i was actually just thinking about this, had to go back and see if anyone had talked about it, i hadn't thought about possible solutions, it's just, a bit ago i was trying to align my protein to the guide as best i could, and after a while of tweaking and adjusting, it looked perfect, i went to freeze the section, and let go a little bit to the right, accidentally selecting align guide, so the whole thing shifted off in another direction. so of course, i did the usual thing, and clicked undo, and it undid my last move. the guide stayed in its place though. it would be very beneficial to be able to move the guide at times, get it where i want to start it with, and then start adjusting the protein around it. at least an undo last mistake would be nice :)

brow42's picture
User offline. Last seen 6 hours 29 min ago. Offline
Joined: 09/19/2011
Groups: None

An extension to this suggestion, is a Band Snap to Guide option, which could be enabled and disabled by the user, while using the Align Guide mode. Bands for each individual segment of a protein will automatically snap to the equivalent section on the guide, making it far easier to align the structure to the guide.

Doesn't this turn a guide puzzle into an almost fully automated process? Banding is annoying and a lot of work but that's sort of the entire puzzle!

Agree about the uselessness of the align guide, though.

spmm's picture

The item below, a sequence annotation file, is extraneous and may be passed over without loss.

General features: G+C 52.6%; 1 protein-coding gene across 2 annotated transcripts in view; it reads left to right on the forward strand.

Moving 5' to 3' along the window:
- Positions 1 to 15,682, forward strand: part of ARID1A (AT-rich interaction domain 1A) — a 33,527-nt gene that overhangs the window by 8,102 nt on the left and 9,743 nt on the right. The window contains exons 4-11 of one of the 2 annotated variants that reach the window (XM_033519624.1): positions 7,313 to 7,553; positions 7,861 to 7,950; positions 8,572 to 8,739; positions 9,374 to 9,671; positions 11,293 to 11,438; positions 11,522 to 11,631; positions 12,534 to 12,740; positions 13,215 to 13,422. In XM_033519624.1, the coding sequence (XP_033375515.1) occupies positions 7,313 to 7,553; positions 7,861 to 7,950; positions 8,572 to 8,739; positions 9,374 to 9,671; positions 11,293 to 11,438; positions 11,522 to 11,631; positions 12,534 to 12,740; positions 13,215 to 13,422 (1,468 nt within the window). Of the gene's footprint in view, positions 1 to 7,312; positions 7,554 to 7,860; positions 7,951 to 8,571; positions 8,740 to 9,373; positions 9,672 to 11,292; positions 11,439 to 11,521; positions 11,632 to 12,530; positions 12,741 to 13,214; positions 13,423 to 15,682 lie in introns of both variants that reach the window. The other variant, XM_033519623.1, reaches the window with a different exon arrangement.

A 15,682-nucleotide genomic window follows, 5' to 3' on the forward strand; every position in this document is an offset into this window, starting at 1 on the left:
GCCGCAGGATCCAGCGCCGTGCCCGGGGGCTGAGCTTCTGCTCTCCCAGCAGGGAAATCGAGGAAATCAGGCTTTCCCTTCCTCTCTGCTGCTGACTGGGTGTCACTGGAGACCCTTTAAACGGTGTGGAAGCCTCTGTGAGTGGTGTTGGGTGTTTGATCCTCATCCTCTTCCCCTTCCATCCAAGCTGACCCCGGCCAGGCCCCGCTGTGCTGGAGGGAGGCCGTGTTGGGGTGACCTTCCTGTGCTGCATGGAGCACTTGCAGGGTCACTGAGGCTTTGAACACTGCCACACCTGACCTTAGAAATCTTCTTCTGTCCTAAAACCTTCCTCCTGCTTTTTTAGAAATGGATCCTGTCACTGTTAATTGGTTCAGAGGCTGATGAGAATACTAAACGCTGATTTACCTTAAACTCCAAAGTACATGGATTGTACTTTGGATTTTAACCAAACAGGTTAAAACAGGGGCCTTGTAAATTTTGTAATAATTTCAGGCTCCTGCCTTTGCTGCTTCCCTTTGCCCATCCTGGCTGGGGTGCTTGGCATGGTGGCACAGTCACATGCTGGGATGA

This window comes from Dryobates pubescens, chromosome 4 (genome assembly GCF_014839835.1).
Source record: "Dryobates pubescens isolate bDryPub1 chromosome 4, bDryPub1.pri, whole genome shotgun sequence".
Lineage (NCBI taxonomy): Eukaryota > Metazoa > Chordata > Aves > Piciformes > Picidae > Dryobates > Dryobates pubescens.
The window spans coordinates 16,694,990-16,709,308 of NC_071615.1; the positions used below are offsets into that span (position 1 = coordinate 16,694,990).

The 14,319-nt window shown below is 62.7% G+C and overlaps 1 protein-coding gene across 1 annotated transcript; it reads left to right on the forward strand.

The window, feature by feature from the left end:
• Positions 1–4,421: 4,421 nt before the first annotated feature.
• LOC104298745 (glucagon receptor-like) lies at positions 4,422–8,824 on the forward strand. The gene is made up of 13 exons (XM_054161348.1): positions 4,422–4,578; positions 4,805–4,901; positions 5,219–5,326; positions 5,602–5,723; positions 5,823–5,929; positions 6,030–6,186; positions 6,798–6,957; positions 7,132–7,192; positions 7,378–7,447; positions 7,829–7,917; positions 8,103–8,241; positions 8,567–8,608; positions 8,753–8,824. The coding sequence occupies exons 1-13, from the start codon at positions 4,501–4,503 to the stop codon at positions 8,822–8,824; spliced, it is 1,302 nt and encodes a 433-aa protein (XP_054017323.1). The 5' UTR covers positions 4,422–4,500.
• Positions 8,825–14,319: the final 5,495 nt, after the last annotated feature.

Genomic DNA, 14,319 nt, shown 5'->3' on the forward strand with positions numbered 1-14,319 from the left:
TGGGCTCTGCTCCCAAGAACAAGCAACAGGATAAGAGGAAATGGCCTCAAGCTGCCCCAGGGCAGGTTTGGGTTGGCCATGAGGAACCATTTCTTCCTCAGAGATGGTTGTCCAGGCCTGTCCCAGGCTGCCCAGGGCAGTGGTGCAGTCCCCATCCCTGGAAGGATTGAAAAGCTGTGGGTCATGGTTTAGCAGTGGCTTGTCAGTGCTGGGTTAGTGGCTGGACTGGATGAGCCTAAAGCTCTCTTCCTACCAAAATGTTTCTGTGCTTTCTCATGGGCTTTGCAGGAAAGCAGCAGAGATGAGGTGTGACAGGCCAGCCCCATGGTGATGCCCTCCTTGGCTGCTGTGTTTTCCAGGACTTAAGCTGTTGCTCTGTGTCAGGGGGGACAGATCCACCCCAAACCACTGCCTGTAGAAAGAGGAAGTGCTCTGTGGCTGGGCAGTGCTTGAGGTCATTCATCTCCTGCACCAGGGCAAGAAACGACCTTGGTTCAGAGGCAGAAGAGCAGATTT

User offline. Last seen 40 weeks 4 days ago. Offline
Joined: 08/05/2010
Groups: Void Crushers

Some new players, myself included, would like to have the guide set to the side so that they can see the protein and the guide separately, I also really wanted to just grab it with both hands to manipulate it; I understand work is in progress with Kinect to realise this:)

As offsetting the guide wasn't possible, I just pulled the protein away from the guide and took two screen shots so that I could look at the sheet configurations, then reset best and used the guide in situ and the reference shots.
In the next puzzle I had learnt to use the side chains to reference the guide and begun to understand a few better ways to move the protein around, I didn't need to take the screen shots to show the full guide 'picture'. Note that I was not using scripts at that time, just working manually.

The Align guide works fine, if you click a segment the guide will align to that section which can be very useful, as you can align each section, even loop sections to match them perfectly.

Yes, align guide does not respond to undo - however most people do not want the guide to move once they have started moving towards it.

A band script to band the protein to each segment of the guide? Why bother doing the puzzle in the first place?